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Ramona Middle School Students Set Their Sights on Washington, D.C.; Nation’s Capital Won’t be the Same!

January 28, 2010
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Ms. Jan Reck and student

Ms. Jan Reck and student

Come Spring Break in early April, most Ramona Middle School students will be sleeping in, running to the beach or catching up on their video games, but for about 80 Ramona students, they’ll still be cramming in their American History.

Not by reading about the legends and landmarks described in the U.S. history books, but by actually visiting these historic sites and shrines that bring to life and pay homage to the visionary leaders who helped build this nation often at great peril and personal sacrifice to themselves and their families.

Life Lessons of a Harvard Reject

Organized by U.S. history teacher Jan Reck, the students will embark on their great journey eastward aboard Jet Blue from Long Beach on April 1 and land at Dulles International Airport in Washington, D.C. later that day, and return to the Southland on April 6.

In that time, they’ll visit Williamsburg, Va., Jamestown, Charlottesville (Thomas Jefferson’s home, Monticello is there), and Manassas (site of the first Civil War battle) before arriving back in the nation’s capital to visit a mind-numbing number of must-see places in and around Washington, D.C., such as the White House, Ford’s Theater, the Holocaust Museum, Lincoln and Jefferson Memorials, World War II Memorial, Kennedy Center, Library of Congress, Supreme Court, Washington Monument and Arlington Cemetery, where four Ramona students will lay a wreath at the Tomb of the Unknown Soldier.

Seeing all that history up front and personal does not come cheap. The cost per student is about $2,000.

“It’s a big investment so I feel like I need to cram as many things in as I possibly can,” said Ms. Reck, who gets even more excited than her students when discussing the trip now just two months away. “It will be go, go, go,”

One of those eight-graders who will be on the go is Amanda Gottmers. “I’ve always wanted to travel, especially to a place like Washington, D.C.,” she said before the start of class. “There are so many landmarks, and when Ms. Reck talks about all these places in class, it’s just seems so amazing. So I really want to go and see everything there.”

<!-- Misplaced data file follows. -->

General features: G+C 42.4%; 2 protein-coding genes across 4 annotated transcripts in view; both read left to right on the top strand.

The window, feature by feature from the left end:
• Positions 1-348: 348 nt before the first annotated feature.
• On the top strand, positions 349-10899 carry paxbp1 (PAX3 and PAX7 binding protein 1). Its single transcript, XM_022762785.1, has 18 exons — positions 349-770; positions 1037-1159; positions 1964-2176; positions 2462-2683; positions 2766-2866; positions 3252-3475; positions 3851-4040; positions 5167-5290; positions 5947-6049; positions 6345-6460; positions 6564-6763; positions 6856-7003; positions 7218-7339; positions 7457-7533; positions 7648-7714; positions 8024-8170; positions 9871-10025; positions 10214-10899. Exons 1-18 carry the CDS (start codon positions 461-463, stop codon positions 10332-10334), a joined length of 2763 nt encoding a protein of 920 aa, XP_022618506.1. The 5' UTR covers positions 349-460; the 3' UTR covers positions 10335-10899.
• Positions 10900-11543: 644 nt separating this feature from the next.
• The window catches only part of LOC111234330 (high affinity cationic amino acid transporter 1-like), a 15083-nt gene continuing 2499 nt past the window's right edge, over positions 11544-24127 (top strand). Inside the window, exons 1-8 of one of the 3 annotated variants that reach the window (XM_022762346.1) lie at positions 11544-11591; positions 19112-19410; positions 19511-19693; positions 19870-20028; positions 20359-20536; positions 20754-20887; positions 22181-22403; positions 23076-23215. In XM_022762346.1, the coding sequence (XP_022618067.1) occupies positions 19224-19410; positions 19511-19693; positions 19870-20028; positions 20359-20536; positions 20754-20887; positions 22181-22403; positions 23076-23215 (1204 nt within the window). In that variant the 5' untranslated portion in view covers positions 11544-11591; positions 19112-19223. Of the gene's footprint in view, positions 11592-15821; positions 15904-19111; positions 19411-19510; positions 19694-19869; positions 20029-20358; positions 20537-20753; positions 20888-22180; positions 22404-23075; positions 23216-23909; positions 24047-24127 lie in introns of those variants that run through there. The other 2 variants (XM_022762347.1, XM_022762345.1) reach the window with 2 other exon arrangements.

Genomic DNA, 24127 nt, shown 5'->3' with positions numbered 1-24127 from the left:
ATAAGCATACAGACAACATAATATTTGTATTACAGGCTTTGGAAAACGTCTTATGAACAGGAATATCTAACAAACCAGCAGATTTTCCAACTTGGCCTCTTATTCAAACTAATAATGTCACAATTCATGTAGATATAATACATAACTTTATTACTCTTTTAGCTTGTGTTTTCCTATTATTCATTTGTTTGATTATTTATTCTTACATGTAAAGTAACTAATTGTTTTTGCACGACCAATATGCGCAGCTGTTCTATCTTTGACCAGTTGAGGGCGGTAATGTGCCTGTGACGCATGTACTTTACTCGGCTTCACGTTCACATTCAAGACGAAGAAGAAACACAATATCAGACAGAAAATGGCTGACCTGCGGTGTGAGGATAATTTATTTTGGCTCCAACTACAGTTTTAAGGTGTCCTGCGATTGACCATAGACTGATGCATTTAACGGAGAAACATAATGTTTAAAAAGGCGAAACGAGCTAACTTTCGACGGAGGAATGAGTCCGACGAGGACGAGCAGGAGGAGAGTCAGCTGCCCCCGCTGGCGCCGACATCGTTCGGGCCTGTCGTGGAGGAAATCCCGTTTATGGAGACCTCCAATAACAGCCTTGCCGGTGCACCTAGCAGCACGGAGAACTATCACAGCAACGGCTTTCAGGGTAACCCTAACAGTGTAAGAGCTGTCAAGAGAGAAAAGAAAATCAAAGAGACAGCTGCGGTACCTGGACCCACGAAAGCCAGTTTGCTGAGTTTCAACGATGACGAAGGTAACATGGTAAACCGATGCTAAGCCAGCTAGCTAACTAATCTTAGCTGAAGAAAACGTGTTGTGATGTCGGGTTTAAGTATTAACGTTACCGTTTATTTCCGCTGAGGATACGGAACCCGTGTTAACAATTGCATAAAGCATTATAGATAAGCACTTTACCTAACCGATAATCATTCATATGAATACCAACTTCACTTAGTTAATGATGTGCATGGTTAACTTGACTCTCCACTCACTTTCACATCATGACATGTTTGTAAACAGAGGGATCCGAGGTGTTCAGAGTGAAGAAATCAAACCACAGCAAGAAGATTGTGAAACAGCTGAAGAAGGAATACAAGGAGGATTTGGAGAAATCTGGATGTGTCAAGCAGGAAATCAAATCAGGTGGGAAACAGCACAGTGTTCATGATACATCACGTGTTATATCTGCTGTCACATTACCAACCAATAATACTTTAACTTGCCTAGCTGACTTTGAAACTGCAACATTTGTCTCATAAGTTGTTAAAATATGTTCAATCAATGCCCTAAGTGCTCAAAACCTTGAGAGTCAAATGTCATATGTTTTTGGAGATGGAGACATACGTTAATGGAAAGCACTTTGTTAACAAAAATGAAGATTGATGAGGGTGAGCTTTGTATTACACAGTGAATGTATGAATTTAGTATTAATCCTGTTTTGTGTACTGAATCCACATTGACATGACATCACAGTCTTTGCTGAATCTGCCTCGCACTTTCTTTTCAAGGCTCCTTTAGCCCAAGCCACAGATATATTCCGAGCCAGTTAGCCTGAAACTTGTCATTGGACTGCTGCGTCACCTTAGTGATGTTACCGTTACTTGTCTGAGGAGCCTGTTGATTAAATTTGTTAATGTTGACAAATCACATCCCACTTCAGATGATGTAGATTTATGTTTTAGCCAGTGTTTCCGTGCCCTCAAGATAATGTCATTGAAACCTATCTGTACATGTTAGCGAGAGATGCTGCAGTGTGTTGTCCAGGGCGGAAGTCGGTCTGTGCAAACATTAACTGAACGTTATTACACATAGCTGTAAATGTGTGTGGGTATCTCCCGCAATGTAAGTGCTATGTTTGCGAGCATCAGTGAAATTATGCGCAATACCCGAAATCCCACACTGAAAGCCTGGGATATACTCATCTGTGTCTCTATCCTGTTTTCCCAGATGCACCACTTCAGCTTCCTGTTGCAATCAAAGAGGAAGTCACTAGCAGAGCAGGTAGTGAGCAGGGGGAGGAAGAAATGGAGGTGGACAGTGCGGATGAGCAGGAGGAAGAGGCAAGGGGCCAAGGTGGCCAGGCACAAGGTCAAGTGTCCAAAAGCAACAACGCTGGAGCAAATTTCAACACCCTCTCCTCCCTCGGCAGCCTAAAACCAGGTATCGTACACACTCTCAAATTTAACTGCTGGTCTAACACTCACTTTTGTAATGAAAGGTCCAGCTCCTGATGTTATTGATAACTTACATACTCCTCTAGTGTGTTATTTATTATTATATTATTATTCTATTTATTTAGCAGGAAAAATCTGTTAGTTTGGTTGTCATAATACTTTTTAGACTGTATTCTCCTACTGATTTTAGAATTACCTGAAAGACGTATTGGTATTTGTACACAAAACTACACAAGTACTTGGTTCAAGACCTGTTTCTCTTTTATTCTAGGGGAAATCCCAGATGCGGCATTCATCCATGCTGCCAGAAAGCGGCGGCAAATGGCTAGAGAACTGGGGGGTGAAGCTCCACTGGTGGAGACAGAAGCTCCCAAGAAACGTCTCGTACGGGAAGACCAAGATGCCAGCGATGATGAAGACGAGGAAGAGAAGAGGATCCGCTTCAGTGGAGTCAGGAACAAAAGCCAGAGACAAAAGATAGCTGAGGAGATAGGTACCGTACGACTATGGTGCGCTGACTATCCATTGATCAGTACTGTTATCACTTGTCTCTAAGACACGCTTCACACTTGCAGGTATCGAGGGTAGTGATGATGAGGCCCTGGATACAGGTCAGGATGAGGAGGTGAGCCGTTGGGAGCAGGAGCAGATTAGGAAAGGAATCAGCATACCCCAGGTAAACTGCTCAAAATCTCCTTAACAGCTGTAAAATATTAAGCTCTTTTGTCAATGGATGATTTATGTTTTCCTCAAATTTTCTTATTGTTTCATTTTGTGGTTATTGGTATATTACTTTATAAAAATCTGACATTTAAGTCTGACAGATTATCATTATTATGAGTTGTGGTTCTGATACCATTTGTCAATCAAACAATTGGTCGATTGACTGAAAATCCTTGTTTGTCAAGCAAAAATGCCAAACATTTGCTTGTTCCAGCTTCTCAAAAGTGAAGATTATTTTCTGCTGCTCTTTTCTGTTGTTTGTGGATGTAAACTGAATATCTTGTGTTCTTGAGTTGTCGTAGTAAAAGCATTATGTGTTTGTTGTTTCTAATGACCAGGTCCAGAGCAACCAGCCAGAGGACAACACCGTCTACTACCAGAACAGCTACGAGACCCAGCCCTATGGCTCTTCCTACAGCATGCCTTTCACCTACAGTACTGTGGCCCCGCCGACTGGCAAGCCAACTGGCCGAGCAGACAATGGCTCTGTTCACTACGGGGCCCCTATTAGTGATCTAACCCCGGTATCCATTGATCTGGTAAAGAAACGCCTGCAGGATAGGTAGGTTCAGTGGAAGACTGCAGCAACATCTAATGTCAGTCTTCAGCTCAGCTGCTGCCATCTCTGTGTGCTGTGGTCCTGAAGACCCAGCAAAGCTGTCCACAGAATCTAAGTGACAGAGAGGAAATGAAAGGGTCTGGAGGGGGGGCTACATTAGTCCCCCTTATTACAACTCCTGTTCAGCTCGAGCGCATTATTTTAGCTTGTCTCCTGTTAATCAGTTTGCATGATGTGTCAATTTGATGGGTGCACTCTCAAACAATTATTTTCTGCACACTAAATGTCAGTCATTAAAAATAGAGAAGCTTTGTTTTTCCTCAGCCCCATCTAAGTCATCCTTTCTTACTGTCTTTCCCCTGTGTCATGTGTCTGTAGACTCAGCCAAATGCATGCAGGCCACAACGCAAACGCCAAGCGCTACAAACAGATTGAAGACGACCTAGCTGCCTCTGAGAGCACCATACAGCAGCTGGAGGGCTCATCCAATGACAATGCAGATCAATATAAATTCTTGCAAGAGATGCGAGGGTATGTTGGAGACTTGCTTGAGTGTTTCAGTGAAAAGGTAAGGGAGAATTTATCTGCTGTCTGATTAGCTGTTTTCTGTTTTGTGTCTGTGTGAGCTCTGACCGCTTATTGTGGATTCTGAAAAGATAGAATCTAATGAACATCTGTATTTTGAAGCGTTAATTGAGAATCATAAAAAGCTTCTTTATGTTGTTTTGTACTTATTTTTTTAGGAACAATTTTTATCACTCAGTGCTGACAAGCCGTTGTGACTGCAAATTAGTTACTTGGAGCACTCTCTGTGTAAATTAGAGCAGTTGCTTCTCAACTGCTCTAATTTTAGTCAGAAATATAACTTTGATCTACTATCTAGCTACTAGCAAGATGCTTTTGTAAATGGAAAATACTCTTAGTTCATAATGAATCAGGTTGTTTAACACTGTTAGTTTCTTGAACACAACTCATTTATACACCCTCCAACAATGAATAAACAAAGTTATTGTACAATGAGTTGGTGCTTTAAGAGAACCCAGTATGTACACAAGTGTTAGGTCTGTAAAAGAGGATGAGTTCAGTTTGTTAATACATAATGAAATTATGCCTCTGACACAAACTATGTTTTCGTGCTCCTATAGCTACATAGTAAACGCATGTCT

To help make the trip a reality, students have sold See’s Candy, held yard sales, recycled cans and bottles, and asked relatives to help make up the difference.  The fundraising will continue almost up until the time the kids and their chaperones are in the air.

“I have a lot of kids whose grandmas are coming to the rescue to write check,” Ms Reck admitted.

There are a limited number of partial scholarships as well, but again the size has been limited because of the economy. “We just didn’t do what we normally do for fundraising,” Ms. Reck said. “I’ve had to raise money for scholarships, but it only goes so far.”

Christopher Columbus didn’t find it easy to raise money for his voyages to the new world, either. He was turned down by many European monarchs before Spanish monarchs Ferdinand and Isabella reluctantly agreed to finance his exploration. So, fundraising and the art of financing are two more lessons the students will have learned.

“It breaks my heart that the trip is so much money,” Ms Reck said. “I can remember the days when it was $1,100 or $1,200.” The cost covers all air and bus travel, hotel accommodations, meals and admissions to all the sites — everything except personal spending money for souvenirs and any add-on baggage fees.

Still, 78 students are expected to make the trip, and a few others have been wait-listed, hoping to join their fellow travelers.

Like so many of the students, Amanda would like to tour the White House, but visitations are not as easy as the recent American couple (Tareq and Michaele Salhi)  who recently crashed a state dinner make it seem. The White House requires a six-month notice, and then “it’s literally up to the very next day” of your reservation before you learn whether your request is granted, Ms Reck said.

If the White House and its 44th president Barack Obama are off limits, Ramona students will still make it to that other house, Mt. Vernon, home of George Washington, the nation’s first president. Washington never got to tour the White House either. It was still under construction while he was president. That honor fell to John Adams, his vice president and the second president of the United States.

In early April, Washington D.C. will be a busy place, with tourists and travelers drawn by the cherry blossoms and the countless other charms and aphrodisiacs of the most powerful place on earth. Included in that crush of visitors will be a strong contingent of students and teachers from Ramona Middle School, delving deeper into the nation’s history while making new friends.

“They’ll come back tired, but wiser,” Ms. Reck said.

Sometimes, you have to sacrifice things like hard-earned money, sleeping in and hanging at the beach to see what really makes the world go round.

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Residents and supporters of this wonderful excursion can still donate by going to the student store section of the Ramona Middle School web site (http://ramona.revtrak.net/tek9.asp?pg=products&specific=jnlrmme8&sess=ea9bd6bc001d0543589e93e302be03e8)  Your donation will make it possible for more students to attend this wonderful trip and personally experience the great, ongoing American experiment.

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